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MLB: 10 Washington Nationals Questions Going into the Season

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MLB: 10 Washington Nationals Questions Going into the Season
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The Washington Nationals may be the most interesting team in the area. In what has been a largely apathetic fan base upon their move from Montreal, the Nats have definitely struggled (excluding two .500 seasons in the first and last year).

I have claimed over the past year that if the Nationals become a good team, fans will come in excess.

Currently, the Washington Capitals have gone from an underground following to everyone and anyone “rockin’ the red," which goes to show you what will happen when a home team starts winning. I feel the same could be applied for the Nats, but with greater magnitude.

There is such a familiarity with baseball: the rules are widely understood, the majority of kids out there at least played tee ball and Nationals Park is a great atmosphere, with relatively cheap ticket prices as well as its convenient accessibility.

So once again, I stand by my statement: If the Washington Nationals become a playoff team, they will start generating a major fan base, or if you would like to say, “If you build it, we will come.”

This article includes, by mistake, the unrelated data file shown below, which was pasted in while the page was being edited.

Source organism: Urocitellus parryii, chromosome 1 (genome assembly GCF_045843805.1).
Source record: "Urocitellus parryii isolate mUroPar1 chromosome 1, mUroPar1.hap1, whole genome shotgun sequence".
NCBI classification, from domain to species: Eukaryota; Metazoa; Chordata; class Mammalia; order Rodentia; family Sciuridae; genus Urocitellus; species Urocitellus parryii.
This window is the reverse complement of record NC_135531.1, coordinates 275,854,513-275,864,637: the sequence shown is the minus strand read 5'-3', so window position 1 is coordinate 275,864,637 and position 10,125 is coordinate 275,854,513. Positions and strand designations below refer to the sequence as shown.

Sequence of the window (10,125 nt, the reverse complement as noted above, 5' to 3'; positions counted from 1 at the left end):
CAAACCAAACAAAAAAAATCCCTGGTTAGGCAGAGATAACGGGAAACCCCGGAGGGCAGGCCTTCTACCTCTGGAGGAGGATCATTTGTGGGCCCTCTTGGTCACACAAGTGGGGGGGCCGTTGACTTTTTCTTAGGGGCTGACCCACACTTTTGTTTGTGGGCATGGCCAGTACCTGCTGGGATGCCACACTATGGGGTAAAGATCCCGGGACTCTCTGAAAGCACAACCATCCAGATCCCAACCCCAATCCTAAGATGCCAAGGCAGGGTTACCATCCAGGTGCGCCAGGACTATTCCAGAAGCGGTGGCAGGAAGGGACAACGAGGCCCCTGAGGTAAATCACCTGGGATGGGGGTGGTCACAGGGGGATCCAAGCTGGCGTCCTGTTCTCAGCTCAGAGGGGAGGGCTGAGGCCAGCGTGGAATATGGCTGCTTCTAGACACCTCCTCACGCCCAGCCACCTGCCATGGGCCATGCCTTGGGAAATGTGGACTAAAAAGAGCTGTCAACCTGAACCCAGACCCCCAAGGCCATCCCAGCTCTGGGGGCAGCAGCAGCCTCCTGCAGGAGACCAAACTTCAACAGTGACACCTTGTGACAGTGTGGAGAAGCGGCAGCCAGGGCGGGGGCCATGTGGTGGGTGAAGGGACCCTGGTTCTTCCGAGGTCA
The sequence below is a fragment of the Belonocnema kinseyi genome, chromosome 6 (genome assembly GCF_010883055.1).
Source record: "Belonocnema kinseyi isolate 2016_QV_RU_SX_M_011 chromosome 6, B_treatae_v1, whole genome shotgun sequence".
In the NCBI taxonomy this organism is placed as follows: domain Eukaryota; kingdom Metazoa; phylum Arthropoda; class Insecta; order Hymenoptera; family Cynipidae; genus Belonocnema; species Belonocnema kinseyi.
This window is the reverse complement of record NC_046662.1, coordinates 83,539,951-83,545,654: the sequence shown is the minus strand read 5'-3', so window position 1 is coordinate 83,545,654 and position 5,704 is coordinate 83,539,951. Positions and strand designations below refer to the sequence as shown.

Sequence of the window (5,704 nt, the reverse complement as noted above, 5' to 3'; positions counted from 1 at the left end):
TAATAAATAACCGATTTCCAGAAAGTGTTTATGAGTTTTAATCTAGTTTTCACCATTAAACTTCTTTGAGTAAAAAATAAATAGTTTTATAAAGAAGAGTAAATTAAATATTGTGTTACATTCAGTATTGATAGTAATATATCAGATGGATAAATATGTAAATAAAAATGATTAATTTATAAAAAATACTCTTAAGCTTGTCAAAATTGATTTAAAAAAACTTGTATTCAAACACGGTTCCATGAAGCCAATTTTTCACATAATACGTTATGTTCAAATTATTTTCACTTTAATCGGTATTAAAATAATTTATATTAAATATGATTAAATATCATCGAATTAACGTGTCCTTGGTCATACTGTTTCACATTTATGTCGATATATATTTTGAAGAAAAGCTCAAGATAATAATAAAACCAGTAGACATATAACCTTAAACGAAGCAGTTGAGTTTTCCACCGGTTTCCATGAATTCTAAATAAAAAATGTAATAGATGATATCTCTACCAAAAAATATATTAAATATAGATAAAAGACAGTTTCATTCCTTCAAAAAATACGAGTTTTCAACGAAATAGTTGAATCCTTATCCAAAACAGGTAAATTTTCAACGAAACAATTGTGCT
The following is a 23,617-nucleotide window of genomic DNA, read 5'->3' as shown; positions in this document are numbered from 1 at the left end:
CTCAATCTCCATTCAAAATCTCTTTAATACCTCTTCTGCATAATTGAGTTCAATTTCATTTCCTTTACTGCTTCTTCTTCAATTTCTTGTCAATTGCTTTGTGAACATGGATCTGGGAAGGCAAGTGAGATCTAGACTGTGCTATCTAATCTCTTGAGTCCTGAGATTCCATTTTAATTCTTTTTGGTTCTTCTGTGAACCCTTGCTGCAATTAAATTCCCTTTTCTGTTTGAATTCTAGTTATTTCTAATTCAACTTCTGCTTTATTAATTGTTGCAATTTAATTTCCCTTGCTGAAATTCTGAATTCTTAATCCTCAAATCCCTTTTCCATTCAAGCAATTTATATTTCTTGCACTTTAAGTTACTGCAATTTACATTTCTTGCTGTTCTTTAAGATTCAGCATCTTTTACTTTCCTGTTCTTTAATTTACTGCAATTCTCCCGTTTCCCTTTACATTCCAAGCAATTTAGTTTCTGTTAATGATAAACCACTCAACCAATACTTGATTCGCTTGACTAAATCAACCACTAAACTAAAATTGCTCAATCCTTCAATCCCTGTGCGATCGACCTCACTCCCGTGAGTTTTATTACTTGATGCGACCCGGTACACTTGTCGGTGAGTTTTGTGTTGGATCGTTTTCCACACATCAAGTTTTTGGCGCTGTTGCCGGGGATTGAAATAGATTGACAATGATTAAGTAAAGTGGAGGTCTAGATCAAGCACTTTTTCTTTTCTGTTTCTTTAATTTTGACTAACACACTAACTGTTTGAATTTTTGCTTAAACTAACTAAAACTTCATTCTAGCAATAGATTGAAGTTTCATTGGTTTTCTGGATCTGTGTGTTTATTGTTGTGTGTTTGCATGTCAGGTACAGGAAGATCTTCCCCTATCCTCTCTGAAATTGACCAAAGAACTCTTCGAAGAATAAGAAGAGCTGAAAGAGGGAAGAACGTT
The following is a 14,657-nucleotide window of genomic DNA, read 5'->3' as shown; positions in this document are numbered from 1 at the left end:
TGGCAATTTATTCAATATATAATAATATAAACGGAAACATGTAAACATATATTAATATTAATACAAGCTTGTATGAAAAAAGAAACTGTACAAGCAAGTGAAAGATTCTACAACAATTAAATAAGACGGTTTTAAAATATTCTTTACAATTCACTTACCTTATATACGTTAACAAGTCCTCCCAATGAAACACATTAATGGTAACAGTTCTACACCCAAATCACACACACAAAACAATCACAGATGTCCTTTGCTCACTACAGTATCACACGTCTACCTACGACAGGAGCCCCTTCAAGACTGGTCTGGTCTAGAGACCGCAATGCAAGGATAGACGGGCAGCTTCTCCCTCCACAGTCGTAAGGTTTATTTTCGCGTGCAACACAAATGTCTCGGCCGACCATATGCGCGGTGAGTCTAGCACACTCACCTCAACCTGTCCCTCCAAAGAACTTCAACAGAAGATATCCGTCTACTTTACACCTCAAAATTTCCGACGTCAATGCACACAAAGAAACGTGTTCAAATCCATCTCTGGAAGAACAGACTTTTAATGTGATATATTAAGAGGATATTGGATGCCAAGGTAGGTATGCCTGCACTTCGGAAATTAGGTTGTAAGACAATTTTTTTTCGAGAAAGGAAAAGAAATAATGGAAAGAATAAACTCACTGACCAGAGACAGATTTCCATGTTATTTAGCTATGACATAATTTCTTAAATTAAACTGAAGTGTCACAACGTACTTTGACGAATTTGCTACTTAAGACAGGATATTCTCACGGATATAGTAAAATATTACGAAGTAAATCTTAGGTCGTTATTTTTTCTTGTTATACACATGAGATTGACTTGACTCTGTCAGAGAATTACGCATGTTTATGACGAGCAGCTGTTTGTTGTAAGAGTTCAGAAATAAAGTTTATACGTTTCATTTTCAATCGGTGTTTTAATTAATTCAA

Last year’s Nats finished with a respectable record and a tremendous amount of improvement was made. Relief pitchers Tyler Clippard and Drew Storen formed one of the best young 1-2 punches in the eight and ninth innings. Danny Espinosa showed flashes of power, athleticism and defense. Mike Morse came out of nowhere to become the team’s best offensive threat and Jordan Zimmerman pitched at an All-Star level.

With a healthy Ryan Zimmerman and Stephen Strasburg returning, the acquisition of Gio Gonzalez and the possibility of phenom Bryce Harper reaching the majors this season, the Nationals have suddenly become a dark horse in the playoff race.

What needs to happen for the Nationals to go to the playoffs this year? The answer is simple: You need a little bit of luck and things need to go as planned. That means no more devastating injuries, free agent busts, and instead the development of young talent. That seems easy, but in an unpredictable sport like baseball, stranger things have happened.

Below you will find a set of questions that I feel are contingent on the Nationals success this year, which are not in any particular order.

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